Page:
The 20th anniversary of NAPPY HAIR celebrates what started as a book celebrate a childs background and became the #1 banned book. Today NAPPY HAIR and it's author CAROLIVIA HERRON open up eyes and heart with the unique tie in of poetry, culture and passion to unite all people through the written and spoken word.
She is a Black Jew and much of her writing stems from that heritage, she has also been named the “Grandmother of Hip Hop” as she was the first prof in the US to teach a course on hip hop - - - comparing it to ancient Greek epic.
The natural tie in groups would be, Jewish Student Organizations, Social Justice, Black Student Union, early education and english. If there is a class on Hip Hop or a poetry club they too would be interested.
Here is some recent inf:
On December 15, 2016 she will be talking at the NYPL on “Banned in Brooklyn: The Journey of Nappy Hair from DC to NYC”
For education majors there is a natural tie in with education, diversity and a reading of the book to exemplify call and response and the creation of poetry for students.
Her first book, Thereafter Johnnie, has recently been identified as one of 100 novels that every Jew should read. Here is the link to the article.
Opera Ebony in NYC is working to produce her opera, “Let Freedom Sing: The Story of Marian Anderson" in February of 2017
(In the mid 20th century opera singer Marian Anderson, was denied the right to perform at Constitution Hall by the DAR because of her color. At the urging of Eleanor Roosevelt, she broke the barrier to perform at the Lincoln Memorial on April 9, 1939.)
Her novel “Asenath and the Origin of Nappy Hair" interconnects a fictionalized version of my life with the life of Asenath, wife of Joseph, son of Jacob in the Bible
Her latest book, “Peacesong DC"
a) was specifically requested by the Pen/Faulkner Writers in School Program for placement in Washington, DC high schools
b) is a 95% autobiographical account of growing up black and Jewish in Washington, DC
c) is being considered for a Jewish Book Council Jewish book award. The Jewish Book Council has already asked her to be in a program in Washington, DC in February
Carolivia Herron is the author of the much publicized children's story, Nappy Hair. A huge controversy occurred when a white teacher in Brooklyn, New York, was verbally accosted by members of the African American community for reading and sharing Ms. Herron's book with her class of African American and Hispanic children.
It was only after the media created a circus that the parents realized that Nappy Hair was a celebration of heritage. Nappy Hair, written in call and response style, enables young people to be active participants in living poetry.
Carolivia Herron is an African American Jewish author, educator and
publisher living in Washington, DC. She received her Ph.D. in
Comparative Literature and Literary Theory from the University of
Pennsylvania, and has held professorial appointments at Harvard
University, Mount Holyoke College, California State University, Chico,
and the College of William and Mary. Most recently she has been the
Distinguished Visiting Scholar of Project Humanities at Arizona State
Carolivia’s publications include the adult novel Thereafter Johnnie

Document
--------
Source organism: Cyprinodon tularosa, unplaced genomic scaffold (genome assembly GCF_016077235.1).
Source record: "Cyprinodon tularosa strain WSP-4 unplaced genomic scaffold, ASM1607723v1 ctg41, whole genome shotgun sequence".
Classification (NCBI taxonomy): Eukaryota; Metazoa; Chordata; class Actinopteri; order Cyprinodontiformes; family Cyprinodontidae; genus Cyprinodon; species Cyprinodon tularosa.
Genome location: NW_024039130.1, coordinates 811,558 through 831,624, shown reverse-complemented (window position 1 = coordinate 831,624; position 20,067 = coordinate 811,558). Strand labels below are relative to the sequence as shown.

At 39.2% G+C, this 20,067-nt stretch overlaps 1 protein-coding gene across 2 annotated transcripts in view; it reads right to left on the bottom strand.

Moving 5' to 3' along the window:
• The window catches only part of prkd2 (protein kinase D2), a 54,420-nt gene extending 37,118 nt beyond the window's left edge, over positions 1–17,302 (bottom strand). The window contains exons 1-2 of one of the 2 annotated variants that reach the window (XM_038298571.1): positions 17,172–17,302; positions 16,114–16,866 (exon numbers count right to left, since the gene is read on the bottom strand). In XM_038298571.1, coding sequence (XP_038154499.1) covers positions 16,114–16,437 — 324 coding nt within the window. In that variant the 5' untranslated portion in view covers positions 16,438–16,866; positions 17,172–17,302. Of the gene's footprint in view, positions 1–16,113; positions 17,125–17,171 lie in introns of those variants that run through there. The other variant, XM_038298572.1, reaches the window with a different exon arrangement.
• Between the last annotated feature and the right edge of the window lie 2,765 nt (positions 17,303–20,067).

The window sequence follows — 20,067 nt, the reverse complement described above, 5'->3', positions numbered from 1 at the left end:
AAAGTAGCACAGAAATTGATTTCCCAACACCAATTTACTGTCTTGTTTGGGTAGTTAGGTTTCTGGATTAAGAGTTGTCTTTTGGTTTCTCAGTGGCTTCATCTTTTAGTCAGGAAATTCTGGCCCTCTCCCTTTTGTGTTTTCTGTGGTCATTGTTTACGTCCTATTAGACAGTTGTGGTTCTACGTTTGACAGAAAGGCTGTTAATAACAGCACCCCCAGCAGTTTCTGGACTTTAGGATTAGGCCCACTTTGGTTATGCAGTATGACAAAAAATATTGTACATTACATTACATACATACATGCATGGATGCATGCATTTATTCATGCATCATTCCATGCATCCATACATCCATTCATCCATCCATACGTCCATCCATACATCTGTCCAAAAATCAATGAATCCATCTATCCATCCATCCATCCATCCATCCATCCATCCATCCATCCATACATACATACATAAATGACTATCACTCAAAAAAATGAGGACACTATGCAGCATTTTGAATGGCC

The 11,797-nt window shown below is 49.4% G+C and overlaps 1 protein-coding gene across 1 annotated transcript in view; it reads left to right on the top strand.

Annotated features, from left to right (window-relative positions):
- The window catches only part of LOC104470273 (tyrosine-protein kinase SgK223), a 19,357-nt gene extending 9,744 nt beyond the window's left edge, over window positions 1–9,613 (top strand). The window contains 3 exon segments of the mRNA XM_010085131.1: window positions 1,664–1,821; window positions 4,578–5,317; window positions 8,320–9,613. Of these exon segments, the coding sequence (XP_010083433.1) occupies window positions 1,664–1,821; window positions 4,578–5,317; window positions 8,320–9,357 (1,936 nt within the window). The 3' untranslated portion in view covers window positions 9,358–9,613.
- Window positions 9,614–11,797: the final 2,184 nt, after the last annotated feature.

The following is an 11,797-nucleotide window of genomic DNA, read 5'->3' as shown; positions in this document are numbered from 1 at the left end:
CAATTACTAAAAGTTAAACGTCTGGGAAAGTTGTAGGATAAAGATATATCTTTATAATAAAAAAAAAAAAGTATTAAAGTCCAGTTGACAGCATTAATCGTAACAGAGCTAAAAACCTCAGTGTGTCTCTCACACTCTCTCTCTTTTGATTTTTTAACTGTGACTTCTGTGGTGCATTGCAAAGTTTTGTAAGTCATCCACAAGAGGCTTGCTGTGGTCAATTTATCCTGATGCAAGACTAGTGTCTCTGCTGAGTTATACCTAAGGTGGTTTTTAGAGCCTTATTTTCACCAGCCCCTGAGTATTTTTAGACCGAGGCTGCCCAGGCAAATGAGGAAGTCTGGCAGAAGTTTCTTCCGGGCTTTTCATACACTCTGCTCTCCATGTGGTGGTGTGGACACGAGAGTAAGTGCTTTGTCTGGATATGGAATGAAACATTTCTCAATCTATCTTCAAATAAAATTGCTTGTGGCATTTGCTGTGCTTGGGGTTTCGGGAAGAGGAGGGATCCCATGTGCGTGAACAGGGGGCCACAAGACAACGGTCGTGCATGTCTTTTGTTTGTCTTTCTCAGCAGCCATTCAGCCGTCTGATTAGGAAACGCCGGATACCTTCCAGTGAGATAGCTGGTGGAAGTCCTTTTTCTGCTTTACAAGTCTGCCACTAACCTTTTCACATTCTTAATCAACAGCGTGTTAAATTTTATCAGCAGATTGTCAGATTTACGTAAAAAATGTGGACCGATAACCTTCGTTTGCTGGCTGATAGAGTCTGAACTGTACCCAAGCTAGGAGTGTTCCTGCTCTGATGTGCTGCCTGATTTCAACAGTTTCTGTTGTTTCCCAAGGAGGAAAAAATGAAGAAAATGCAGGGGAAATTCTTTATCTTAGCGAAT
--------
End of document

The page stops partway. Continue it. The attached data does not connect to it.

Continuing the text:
(Random House, 1991), the critical edition, The Selected Works of
Angelina Weld Grimké (Oxford University Press, 1991), and the
children’s books, Nappy Hair (Knopf books for Young Children, 1997),
Little Georgia and the Apples (EpicCenter Stories, 2005), Always An
Olivia (Kar-Ben, 2007), and Asenath and the Origin of Nappy Hair
(Street to Street Epic Publications, 2014).
She has also written lyrics and librettos for the following musical
works: Let Freedom Sing: The Story of Marian Anderson (music composed
by Bruce Adolphe; commissioned by the Washington National Opera and
the Washington Performing Arts Society); The Journey of Phillis
Wheatley (music composed by Nkeiru Okoye, commissioned by Boston
Landmarks Orchestra); We are Free in choral composition, Reach out,
Raise Hope, Change Society (music composed by Bruce Adolphe,
commissioned by the University of Michigan School of Social Work), and
An Ocean Can Dry Into Silence (music composed by Ellen Harrison;
performed by University of Cincinnati Camarata).
Dr. Herron promotes and publishes the writings of Jews of African
descent and directs the educational program, EpicCenter Stories, a
non-profit that encourages the study of traditional epics and the
writing and publishing of contemporary epic. She also directs the
PAUSE writing program (Potomac Anacostia Ultimate Story Exchange), and
teaches courses in classical epic, Star Trek, and hip-hop. In fact,
she was the first professor in the United States to teach a university
course in hip-hop. (Harvard University, 1987).
Carolivia loves epic literature and the city of Washington, DC. Much
of this novel, Asenath and the Origin of Nappy Hair, derives its
impetus from her discovery of John Milton’s Paradise Lost in the
Carnegie Library of Washington, DC when she was eleven years old. The
second volume of this two volume publication, Asenath and Our Song of
Songs, will be published by 2017.
Carolivia Herron has won writing awards and commendations from from
Be’chol Lashon, Parenting Magazine Reading Magic, Marian Vanett
Ridgway Awards, the Patterson Poetry Center, the Elizabeth Stone
Memorial Award, and has received the Exceptional Women in the Arts
Award from Washington, DC Mayor Muriel Bowser.